Options are a good thing. An important part of the capitalist society is having options and the ability to choose them. However, most Iowans do not have options for educating their children but they want them!
Iowa government schools have been considered good and have strong support from taxpayers. However, achievement has been stagnant for several years now. This is a well-documented fact, based on ACT test scores, National Assessment of Educational Progress (NAEP) tests, and Program for International Student Assessment (PISA) tests. As a result, parents of the 500,000 children needing an education are interested in options. This is especially true when voters find out how much we spend educating each child.
Over 600 Iowa voters were interviewed in June concerning K-12 education. After the economy and jobs (27 percent), education is viewed as a critical public policy issue (19 percent), and three of four voters "pay attention" to education issues. Most voters (65 percent) think our government schools are either "good" or "excellent." There is a fairly significant difference, though, between Democrat and Republican voters. Democrats, by 71 to 29 percent, think the government schools are good, while only 58 percent of Republicans do.
However, virtually no one, Democrat or Republican, has any idea how much we pay to attempt to educate our children. Only 11 percent think that we spend over $8,000 per student. As a result many (45 percent) think we do not spend enough on education. When informed that the total cost per student is almost $12,000 per year, this number drops significantly, to only one of three thinking we spend too little. When provided with the facts, many then decide that we spend too much.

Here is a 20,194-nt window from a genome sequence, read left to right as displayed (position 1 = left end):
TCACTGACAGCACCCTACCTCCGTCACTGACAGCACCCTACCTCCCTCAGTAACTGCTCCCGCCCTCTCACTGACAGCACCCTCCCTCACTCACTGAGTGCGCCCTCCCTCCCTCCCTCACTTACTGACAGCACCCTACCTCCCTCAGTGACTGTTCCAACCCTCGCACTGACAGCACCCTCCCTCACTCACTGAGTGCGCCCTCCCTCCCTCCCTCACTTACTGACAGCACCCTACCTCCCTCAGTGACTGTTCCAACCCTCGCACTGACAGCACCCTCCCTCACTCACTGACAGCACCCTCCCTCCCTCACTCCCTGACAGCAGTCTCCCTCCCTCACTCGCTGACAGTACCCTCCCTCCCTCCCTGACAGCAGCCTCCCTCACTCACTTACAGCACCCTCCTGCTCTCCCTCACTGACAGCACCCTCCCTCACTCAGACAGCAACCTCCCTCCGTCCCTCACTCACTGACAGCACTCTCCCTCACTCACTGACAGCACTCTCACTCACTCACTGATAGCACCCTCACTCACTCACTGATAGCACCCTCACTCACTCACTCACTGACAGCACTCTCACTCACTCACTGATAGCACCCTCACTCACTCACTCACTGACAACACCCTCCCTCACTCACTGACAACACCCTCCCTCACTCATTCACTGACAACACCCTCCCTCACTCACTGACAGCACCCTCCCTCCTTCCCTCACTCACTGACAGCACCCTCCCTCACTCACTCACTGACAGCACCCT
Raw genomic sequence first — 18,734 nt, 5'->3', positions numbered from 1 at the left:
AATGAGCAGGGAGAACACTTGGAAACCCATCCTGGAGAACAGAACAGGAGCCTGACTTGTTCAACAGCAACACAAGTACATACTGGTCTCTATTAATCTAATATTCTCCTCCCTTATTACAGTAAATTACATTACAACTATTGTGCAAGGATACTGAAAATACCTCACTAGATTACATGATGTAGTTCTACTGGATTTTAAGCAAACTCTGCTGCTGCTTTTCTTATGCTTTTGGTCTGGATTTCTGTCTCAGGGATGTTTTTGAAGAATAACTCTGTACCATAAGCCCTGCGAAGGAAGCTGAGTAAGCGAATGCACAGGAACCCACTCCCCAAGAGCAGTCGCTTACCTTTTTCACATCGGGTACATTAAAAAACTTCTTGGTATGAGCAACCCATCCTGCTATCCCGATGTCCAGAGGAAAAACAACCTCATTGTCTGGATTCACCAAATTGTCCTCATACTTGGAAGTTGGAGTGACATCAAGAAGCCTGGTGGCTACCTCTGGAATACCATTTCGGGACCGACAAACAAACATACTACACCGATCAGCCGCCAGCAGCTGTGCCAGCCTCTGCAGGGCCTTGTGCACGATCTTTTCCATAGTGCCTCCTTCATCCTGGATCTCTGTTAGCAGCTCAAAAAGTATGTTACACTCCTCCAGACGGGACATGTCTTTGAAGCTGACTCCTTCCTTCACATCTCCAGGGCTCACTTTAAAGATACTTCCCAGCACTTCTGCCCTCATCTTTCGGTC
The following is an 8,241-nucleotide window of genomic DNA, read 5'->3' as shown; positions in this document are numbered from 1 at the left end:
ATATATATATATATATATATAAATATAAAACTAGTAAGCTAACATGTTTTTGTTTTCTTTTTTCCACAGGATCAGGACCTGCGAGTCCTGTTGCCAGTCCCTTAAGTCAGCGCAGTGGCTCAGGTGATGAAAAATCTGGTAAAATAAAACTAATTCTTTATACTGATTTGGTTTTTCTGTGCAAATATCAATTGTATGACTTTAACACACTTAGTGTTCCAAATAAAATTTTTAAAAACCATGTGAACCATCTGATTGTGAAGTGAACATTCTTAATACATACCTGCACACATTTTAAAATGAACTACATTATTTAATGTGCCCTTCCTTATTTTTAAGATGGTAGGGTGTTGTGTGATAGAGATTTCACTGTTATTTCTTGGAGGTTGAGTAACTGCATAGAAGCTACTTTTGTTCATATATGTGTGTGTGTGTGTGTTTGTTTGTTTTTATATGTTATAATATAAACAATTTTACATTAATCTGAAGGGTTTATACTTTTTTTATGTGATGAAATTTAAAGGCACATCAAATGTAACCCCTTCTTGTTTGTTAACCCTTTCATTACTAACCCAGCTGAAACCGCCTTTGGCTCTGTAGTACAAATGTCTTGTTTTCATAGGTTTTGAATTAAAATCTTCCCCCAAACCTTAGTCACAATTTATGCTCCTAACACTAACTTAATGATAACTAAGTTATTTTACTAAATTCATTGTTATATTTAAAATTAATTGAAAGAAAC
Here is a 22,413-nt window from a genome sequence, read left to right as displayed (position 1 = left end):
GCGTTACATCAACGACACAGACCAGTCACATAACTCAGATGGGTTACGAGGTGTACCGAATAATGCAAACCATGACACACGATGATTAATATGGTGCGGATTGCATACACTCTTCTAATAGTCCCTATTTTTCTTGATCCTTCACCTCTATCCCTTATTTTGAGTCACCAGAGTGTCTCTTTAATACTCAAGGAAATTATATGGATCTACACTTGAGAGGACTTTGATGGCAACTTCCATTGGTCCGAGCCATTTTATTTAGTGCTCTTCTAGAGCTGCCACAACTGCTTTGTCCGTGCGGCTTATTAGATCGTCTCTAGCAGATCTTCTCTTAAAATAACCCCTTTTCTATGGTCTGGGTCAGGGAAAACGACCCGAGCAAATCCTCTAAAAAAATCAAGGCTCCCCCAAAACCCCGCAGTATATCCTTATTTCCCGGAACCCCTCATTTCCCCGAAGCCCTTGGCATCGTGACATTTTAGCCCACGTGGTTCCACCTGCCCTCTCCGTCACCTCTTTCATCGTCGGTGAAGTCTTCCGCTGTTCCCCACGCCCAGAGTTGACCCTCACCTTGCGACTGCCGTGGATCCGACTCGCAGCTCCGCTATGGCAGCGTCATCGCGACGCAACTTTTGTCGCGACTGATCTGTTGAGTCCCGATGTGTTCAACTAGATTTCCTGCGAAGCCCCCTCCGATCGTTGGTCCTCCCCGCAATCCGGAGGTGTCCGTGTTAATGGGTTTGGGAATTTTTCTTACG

Yet, even with strong support for government schools, one of three voters would chose a private school for their child. Private schools are viewed as providing a more rigorous education with better teachers. Parents and taxpayers want the best education possible for our children they understand that we need more rigor, whether provided by the government or a private entity. Iowans want the best. They do not especially care where it comes from.
There is also solid support for charter schools, which are government schools operating outside the normal system. Some charter schools are science or arts focused. Unfortunately, there are only three charter schools in Iowa.
When looking at vouchers and Educational Savings Accounts (ESA), the majority of respondents (54 percent) favor scholarships or vouchers for all, irrespective of income levels. An even larger majority (57 percent) favor ESAs for all families, with no income limit. Under an ESA, state government provides a set amount to a parent for a child's education. That money can be used for a government school, private school, homeschooling, and even college.
Similarly, 58 percent of voters favor the school tuition organization (STO) tax credits, offered for donations to low-income private-school scholarships. The Iowa Legislature increased the total amount of tax credits available to $12 million, and all were claimed by donors.
The results of this survey are important. Iowans want to choose the best education for our children, our grandchildren. And we want all Iowans, not just the wealthy, to have this freedom, this choice. We believe in self-determination and self-reliance.
Our State Legislators, in the House and the Senate, as well as Governor Branstad, would be well advised to heed the results of this survey and work proactively to provide Iowa families and children with a broader array of educational options.
Deborah D. Thornton is a research analyst for the Public Interest Institute in Mount Pleasant.